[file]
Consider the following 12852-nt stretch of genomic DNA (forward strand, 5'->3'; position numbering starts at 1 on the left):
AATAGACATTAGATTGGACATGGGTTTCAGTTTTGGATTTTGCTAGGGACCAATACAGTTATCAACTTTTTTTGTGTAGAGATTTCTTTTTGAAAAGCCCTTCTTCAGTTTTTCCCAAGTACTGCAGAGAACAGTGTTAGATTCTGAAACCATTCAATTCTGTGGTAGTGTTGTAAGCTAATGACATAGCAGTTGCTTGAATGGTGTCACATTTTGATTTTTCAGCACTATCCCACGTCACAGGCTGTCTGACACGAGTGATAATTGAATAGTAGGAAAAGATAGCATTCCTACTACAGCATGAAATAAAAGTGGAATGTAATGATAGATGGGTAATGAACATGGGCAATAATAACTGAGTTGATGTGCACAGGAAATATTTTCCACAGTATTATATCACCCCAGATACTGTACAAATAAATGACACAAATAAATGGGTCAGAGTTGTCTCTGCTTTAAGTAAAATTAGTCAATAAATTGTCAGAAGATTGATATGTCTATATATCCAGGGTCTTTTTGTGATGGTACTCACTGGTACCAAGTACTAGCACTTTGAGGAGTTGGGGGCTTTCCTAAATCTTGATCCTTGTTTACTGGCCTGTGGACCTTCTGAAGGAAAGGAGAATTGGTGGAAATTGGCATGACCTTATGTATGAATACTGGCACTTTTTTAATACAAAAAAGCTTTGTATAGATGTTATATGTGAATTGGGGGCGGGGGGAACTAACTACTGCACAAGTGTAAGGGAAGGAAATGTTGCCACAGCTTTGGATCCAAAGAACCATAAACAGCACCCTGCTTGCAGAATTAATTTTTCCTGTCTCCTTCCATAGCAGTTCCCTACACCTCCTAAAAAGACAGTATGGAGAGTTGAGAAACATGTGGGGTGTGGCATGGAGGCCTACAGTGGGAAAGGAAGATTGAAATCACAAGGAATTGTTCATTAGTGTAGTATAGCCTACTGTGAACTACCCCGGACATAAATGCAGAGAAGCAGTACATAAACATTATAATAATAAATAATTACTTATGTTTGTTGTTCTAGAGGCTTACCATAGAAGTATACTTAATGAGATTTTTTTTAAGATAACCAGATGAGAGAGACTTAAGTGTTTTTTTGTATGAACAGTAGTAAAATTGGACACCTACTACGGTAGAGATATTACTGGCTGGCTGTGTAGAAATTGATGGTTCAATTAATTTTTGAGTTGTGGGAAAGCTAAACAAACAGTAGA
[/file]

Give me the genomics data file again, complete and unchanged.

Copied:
Consider the following 12852-nt stretch of genomic DNA (forward strand, 5'->3'; position numbering starts at 1 on the left):
AATAGACATTAGATTGGACATGGGTTTCAGTTTTGGATTTTGCTAGGGACCAATACAGTTATCAACTTTTTTTGTGTAGAGATTTCTTTTTGAAAAGCCCTTCTTCAGTTTTTCCCAAGTACTGCAGAGAACAGTGTTAGATTCTGAAACCATTCAATTCTGTGGTAGTGTTGTAAGCTAATGACATAGCAGTTGCTTGAATGGTGTCACATTTTGATTTTTCAGCACTATCCCACGTCACAGGCTGTCTGACACGAGTGATAATTGAATAGTAGGAAAAGATAGCATTCCTACTACAGCATGAAATAAAAGTGGAATGTAATGATAGATGGGTAATGAACATGGGCAATAATAACTGAGTTGATGTGCACAGGAAATATTTTCCACAGTATTATATCACCCCAGATACTGTACAAATAAATGACACAAATAAATGGGTCAGAGTTGTCTCTGCTTTAAGTAAAATTAGTCAATAAATTGTCAGAAGATTGATATGTCTATATATCCAGGGTCTTTTTGTGATGGTACTCACTGGTACCAAGTACTAGCACTTTGAGGAGTTGGGGGCTTTCCTAAATCTTGATCCTTGTTTACTGGCCTGTGGACCTTCTGAAGGAAAGGAGAATTGGTGGAAATTGGCATGACCTTATGTATGAATACTGGCACTTTTTTAATACAAAAAAGCTTTGTATAGATGTTATATGTGAATTGGGGGCGGGGGGAACTAACTACTGCACAAGTGTAAGGGAAGGAAATGTTGCCACAGCTTTGGATCCAAAGAACCATAAACAGCACCCTGCTTGCAGAATTAATTTTTCCTGTCTCCTTCCATAGCAGTTCCCTACACCTCCTAAAAAGACAGTATGGAGAGTTGAGAAACATGTGGGGTGTGGCATGGAGGCCTACAGTGGGAAAGGAAGATTGAAATCACAAGGAATTGTTCATTAGTGTAGTATAGCCTACTGTGAACTACCCCGGACATAAATGCAGAGAAGCAGTACATAAACATTATAATAATAAATAATTACTTATGTTTGTTGTTCTAGAGGCTTACCATAGAAGTATACTTAATGAGATTTTTTTTAAGATAACCAGATGAGAGAGACTTAAGTGTTTTTTTGTATGAACAGTAGTAAAATTGGACACCTACTACGGTAGAGATATTACTGGCTGGCTGTGTAGAAATTGATGGTTCAATTAATTTTTGAGTTGTGGGAAAGCTAAACAAACAGTAGA